Sustainability and profit

It’s still puzzling to me, and has been since my teens, that some present sustainability as “expensive”. There are so many reasons why that doesn’t make sense.

First, the long term view: what’s really expensive is to continue as we do now. The consequences will be hugely costly in terms of loss of ecosystems, human lives, quality of life, clean up, a very late and essential course adjustment, and more. It is far less costly to change now.

Also, if done right, moving in the direction of a sustainable civilization can be profitable in the short run. It can be done so it’s good for business, communities, science, technological innovation, health, quality of life, and more. There is no reason it should be costly even in the short term. There are many very good solutions that are inexpensive and even saves money. And there are many solutions that are very good for business. (Although often “new” businesses, rather than the established ones.)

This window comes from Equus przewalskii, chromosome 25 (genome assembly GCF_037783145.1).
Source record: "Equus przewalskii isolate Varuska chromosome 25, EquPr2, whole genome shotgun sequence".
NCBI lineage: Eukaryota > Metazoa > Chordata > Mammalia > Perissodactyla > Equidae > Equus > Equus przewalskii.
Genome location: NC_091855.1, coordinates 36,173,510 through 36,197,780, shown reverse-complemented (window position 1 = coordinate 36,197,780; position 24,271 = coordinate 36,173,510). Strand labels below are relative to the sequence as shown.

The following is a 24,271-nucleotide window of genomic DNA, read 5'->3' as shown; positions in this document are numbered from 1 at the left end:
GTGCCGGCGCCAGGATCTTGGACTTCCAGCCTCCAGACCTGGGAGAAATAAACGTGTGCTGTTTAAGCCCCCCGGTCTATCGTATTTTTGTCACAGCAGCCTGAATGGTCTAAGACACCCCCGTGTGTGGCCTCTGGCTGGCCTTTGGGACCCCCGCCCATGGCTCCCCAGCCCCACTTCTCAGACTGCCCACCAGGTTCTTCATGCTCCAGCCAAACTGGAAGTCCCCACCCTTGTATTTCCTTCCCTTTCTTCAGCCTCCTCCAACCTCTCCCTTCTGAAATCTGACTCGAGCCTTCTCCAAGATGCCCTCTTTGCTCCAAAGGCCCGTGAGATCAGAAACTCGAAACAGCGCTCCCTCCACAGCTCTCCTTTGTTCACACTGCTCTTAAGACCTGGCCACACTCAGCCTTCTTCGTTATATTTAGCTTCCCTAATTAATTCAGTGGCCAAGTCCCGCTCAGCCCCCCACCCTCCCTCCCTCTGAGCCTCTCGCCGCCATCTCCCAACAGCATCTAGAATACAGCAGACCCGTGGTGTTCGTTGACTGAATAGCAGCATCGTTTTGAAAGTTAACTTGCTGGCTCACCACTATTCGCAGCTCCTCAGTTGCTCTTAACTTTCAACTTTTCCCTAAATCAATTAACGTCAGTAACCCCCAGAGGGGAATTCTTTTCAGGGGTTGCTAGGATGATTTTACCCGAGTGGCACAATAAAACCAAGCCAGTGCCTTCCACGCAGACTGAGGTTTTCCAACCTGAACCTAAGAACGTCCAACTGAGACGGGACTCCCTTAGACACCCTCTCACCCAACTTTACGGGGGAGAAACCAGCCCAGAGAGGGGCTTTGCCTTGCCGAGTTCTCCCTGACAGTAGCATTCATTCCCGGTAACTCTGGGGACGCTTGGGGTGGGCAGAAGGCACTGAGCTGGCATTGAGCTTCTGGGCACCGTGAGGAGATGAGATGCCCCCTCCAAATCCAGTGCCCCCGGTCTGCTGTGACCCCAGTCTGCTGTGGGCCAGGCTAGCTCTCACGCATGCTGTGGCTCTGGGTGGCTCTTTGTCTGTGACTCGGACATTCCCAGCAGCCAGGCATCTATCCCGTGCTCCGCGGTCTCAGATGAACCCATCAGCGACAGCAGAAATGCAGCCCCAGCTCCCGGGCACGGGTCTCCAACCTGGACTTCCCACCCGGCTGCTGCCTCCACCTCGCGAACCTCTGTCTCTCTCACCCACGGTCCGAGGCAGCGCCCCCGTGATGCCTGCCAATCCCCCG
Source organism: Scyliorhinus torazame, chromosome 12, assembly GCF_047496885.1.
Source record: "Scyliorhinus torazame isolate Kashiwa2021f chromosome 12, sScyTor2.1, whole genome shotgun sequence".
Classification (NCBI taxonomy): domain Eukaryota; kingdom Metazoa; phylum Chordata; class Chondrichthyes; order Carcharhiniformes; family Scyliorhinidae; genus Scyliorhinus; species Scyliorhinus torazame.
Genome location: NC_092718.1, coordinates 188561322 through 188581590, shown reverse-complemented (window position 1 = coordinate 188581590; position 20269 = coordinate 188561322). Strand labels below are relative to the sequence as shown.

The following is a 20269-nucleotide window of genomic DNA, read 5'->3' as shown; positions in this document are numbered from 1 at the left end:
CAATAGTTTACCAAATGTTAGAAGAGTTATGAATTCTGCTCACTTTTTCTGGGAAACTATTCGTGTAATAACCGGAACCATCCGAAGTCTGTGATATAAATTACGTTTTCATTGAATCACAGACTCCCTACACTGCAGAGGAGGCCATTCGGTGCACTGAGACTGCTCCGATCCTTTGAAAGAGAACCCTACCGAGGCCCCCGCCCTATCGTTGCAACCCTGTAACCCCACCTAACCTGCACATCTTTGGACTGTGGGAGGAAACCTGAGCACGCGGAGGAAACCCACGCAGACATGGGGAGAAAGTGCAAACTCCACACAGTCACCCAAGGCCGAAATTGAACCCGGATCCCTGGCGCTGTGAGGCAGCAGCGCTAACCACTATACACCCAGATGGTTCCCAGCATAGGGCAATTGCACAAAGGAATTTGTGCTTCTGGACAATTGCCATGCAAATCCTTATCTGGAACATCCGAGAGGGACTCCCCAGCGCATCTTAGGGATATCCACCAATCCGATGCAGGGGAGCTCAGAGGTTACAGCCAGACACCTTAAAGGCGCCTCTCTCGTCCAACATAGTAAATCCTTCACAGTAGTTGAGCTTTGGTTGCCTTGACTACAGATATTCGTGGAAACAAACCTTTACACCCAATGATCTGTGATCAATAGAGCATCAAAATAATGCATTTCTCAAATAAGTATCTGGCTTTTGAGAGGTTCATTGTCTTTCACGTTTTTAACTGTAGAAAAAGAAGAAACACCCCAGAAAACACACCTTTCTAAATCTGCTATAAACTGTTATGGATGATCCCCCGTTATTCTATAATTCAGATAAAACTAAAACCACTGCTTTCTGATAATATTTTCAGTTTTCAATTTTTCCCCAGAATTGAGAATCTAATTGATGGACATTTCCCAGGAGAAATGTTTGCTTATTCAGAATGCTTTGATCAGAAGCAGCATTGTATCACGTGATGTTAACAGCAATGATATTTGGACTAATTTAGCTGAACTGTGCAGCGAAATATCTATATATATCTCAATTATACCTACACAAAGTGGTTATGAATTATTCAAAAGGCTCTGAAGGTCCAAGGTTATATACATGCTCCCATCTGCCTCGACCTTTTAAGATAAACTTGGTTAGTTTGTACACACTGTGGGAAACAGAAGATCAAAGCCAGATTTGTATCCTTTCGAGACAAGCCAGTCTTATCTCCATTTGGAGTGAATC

The latter is perhaps why this myth has been created or maintained. For established businesses, “business as usual” may seem more profitable in the short run. To them, it may seem that they benefit from it, and from maintaining the myth of “expensive sustainability”. Of course, they overlook the huge potential profit in this area, and that doing a course correction now will benefit them in the mid- to long-term. (And perhaps even short term, again if done right.)

Another reason for this myth may be identity. For some, especially politically or culturally conservative, sustainability is associate with a certain group of people, and this is a group they don’t want to be associated with. So instead of exploring the topic and see that there are ways to do sustainability that fits their existing identity, they reject it altogether.